One of the most interesting stories pertaining to the old Spanish Missions of California regards Mission San Rafael Arcangel in San Rafael California. This is a very convenient mission to visit being located just about twenty miles north of San Francisco along U.S. Hwy 101.
If your vacation plans include San Francisco, make certain to head north over the Golden Gate and visit historic San Rafael.
Mission San Rafael Arcangel Replica
The original mission replica you’ll explore today, the one dedicated in 1949, was built according to original specifications known at the time.
There were no photos of the original structure therefore the replica was built based on what was known with some variations. The small church building faces west whereas the original faced east. The site location is next to the St. Raphael Parish of the Archdiocese of San Francisco. The replica site is approximate since other church buildings had been built adjacent prior to 1949.
Today’s visitor will notice that the old mission replica is in no way adorned as are most all other California missions. This was because, as mentioned above, Mission San Rafael Arcangel was not originally planned to become an official stand alone mission. Built as a branch of Mission Dolores, the church building was a fairly plain unadorned structure.
The Problems at Mission Dolores
The realities at Mission Dolores in San Francisco were such it’s believed that 5,000 Native Americans were buried at the mission cemetery. Disease ran rampant at the mission site and as was the case with much contact between Europeans and Native Americans, the Indians were easily affected by European bred diseases. This phenomena began from the very first contact between Native American and European. This problem continued into the 1800’s all across the western frontier.
A Change of Climate
The site of Mission San Rafael Arcangel was chosen for a reason. The area which in present day San Rafael California had much more sunshine and much less fog than the San Francisco peninsula to the south.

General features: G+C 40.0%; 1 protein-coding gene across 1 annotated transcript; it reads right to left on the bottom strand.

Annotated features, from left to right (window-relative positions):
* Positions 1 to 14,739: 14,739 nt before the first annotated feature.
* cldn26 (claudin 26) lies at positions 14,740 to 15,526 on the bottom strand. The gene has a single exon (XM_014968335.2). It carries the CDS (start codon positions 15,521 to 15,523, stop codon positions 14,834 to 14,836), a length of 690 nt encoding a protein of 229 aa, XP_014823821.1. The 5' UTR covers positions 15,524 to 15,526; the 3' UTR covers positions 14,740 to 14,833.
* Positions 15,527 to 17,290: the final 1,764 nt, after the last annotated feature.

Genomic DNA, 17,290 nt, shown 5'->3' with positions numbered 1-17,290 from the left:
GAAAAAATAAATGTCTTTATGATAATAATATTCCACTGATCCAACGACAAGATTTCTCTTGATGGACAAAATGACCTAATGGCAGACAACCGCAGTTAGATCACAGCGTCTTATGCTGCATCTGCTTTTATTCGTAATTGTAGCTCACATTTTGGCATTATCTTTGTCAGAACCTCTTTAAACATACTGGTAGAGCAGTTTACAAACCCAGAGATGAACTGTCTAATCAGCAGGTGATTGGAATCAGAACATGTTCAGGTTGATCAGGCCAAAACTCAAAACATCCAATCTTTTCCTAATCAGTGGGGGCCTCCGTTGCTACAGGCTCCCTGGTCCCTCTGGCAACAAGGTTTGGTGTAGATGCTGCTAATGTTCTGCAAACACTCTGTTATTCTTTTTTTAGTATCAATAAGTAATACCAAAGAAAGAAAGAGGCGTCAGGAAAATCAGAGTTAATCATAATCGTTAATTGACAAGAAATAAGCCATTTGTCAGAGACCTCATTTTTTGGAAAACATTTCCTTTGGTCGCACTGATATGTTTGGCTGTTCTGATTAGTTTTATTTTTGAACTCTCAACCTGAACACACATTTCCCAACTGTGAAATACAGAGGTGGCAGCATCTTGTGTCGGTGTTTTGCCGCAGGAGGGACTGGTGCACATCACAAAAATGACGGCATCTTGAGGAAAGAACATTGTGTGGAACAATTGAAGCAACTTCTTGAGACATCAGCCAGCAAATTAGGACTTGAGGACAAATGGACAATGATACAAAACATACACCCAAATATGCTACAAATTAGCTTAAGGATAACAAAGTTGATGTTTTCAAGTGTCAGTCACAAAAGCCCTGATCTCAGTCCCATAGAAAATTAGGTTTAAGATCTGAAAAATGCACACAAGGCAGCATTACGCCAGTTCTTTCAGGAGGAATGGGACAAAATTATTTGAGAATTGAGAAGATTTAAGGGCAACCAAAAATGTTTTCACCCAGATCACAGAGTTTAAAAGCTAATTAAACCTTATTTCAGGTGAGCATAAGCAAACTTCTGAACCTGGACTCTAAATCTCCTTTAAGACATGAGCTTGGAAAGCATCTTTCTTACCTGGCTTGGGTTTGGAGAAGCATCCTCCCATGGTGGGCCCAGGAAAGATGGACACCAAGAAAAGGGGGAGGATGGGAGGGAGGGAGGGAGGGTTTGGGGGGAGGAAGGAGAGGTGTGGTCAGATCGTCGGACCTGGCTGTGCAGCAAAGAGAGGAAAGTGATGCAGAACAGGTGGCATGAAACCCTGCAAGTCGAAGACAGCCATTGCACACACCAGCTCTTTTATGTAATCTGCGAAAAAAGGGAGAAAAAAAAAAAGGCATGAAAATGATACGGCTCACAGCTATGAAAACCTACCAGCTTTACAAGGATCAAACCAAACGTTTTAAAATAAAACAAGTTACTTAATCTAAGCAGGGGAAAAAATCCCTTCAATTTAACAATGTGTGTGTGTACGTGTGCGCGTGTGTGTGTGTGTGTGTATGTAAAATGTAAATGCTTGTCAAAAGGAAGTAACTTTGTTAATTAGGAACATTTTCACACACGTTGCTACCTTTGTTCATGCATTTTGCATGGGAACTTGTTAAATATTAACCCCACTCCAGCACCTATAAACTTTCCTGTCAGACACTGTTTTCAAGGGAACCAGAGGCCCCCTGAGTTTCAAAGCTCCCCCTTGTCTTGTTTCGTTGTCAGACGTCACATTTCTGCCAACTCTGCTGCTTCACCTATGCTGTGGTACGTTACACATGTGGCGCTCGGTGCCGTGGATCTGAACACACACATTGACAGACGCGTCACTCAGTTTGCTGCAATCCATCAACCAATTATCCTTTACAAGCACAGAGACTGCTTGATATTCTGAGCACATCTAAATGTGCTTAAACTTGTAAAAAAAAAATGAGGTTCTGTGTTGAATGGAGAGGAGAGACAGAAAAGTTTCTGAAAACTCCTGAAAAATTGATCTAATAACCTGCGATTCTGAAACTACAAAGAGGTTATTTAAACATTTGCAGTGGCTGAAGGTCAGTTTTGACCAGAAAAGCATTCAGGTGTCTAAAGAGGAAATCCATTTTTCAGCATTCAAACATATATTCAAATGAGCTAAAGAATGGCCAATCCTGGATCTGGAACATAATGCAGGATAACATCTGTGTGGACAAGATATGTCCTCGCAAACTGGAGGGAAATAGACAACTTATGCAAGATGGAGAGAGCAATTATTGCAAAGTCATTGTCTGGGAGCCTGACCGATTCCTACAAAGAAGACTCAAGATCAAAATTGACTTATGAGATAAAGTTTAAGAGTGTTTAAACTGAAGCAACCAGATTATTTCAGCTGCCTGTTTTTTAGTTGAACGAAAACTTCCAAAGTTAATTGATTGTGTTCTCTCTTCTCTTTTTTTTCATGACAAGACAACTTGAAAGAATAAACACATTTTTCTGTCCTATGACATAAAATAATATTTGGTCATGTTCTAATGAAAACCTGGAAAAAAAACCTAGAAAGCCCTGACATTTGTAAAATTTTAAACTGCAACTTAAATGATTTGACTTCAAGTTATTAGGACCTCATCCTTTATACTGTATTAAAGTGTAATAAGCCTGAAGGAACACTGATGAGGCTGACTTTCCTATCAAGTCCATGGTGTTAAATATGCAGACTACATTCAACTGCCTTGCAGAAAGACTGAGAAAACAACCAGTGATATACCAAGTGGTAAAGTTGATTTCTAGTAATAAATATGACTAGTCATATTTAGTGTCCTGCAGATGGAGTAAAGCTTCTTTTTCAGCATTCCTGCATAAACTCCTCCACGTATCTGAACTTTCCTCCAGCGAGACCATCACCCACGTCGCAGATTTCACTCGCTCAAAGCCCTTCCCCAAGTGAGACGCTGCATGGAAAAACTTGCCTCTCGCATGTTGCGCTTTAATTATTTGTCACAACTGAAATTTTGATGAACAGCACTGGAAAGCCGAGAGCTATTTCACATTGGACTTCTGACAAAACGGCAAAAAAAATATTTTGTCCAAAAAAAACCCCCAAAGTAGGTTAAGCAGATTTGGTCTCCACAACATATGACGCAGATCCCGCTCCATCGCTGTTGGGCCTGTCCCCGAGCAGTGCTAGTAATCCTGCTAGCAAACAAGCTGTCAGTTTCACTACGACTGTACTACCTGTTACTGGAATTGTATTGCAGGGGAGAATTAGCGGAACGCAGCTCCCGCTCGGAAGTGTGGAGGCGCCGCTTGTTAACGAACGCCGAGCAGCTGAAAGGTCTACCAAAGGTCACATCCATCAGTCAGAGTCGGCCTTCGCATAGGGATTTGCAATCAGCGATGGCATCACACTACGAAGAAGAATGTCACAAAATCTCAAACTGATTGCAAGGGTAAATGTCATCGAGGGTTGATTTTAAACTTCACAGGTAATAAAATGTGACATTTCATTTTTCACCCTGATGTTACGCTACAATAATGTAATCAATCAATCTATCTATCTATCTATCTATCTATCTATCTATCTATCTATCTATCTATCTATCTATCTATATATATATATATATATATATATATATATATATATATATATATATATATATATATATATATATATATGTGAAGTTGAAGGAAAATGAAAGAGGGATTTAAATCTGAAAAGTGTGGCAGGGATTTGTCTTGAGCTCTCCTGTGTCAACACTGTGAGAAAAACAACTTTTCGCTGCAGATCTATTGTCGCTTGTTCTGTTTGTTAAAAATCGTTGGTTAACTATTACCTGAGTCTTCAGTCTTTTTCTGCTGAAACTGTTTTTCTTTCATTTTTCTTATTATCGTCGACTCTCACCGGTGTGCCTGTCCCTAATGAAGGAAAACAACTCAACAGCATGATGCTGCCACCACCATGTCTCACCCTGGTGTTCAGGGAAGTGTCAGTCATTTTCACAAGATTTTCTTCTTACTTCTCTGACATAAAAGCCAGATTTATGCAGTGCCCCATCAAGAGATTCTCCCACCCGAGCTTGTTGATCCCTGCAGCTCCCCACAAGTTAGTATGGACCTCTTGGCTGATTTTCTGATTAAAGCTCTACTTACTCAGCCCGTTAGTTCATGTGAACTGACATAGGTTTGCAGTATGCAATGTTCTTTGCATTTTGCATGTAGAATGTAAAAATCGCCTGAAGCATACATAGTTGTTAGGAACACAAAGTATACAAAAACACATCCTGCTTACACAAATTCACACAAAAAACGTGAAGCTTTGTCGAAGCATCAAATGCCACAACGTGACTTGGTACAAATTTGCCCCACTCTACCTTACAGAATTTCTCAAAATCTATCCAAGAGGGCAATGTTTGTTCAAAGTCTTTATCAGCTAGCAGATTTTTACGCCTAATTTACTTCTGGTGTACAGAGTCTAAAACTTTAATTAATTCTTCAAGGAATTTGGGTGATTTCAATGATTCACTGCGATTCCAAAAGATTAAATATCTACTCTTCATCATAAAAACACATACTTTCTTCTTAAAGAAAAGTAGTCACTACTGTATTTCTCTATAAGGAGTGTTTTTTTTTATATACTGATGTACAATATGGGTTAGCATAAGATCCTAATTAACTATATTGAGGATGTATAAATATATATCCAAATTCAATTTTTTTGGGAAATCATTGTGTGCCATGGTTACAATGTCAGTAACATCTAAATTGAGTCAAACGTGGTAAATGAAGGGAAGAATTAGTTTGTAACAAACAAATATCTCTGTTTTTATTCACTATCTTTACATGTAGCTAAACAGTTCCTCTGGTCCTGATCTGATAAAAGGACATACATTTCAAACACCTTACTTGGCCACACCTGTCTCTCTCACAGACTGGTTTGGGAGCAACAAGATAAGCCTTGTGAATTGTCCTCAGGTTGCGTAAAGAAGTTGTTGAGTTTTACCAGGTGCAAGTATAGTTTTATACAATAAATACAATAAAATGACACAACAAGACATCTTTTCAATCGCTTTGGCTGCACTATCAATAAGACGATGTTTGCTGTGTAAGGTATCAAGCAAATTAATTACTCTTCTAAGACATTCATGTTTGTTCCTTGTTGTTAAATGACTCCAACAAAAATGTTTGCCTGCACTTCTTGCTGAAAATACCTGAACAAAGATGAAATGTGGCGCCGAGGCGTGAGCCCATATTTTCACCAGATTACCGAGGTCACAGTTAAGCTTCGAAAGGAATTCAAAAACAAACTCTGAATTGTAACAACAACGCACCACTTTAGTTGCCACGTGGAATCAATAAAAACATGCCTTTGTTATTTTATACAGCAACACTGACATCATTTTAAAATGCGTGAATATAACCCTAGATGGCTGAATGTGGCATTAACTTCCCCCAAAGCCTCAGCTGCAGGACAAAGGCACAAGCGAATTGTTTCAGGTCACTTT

The mountains to the west of San Rafael acted as a buffer to the weather coming off the Pacific Ocean. The regular fog and damp conditions caused illness. The San Francisco peninsula lacked the natural barrier that San Rafael enjoyed.. The added sunshine and generally milder weather was sought to help the healing process. The move to establish the mission in San Rafael seemed to work quite well. Ailing Native Americans seemed to recover very well at this new more sunny and mild location.
Visiting Mission San Rafael Arcangel
A day trip north of the Golden Gate Bridge to Mission San Rafael Arcangel is an excellent addition to a Bay Area trip planner. The story of the Spanish Missions is really a vivid story of the very beginnings of California settlement. There’s much to learn visiting any of the old missions and Mission San Rafael Arcangel tells us a very unique part of that story.
From San Francisco, drive north on U.S. Highway 101 from the Golden Gate Bridge about fifteen miles and exit at Central San Rafael (Exit 452). The mission is located at 1104 Fifth Avenue about four blocks west of the freeway.
Driving to San Rafael from the east bay area allows you to cross the bay via the Richmond/San Rafael Bridge. After you merge onto U.S. Hwy 101 northbound take exit 452 as described above.
See the Trips Into History articles on the links below…
For those making a trip to the Sonoma wine country from San Francisco can easily visit both Mission San Rafael Arcangel and the Sonoma Mission in Sonoma California during a day trip. Mission Sonoma (Mission San Francisco Solano) was the last of the twenty-one missions built and was actually constructed by the Mexican government after their ouster of the Spaniards.
The Mission Sonoma is located in the heart of Sonoma California, between the cities of Napa and Santa Rosa off State Hwy 12.
The town of Sonoma is also in the heart of the beautiful Sonoma Valley wine country which this area north of San Francisco Bay is so noted for. It’s also adjacent to the popular Napa Valley wine country. The old Spanish mission and the entire town of Sonoma is part of the Sonoma State Historic Park.
Parts of Sonoma State Historic Park include the Mission San Francisco Solano, the Blue Wing Inn, Sonoma Barracks, the Toscano Hotel, the Servants Quarters Vallejo’s Home. Visitors typically walk through the streets surrounding Sonoma’s historic central plaza. Maps are available at the Sonoma Visitors Center.
(Article and photos copyright 2014 Trips Into History)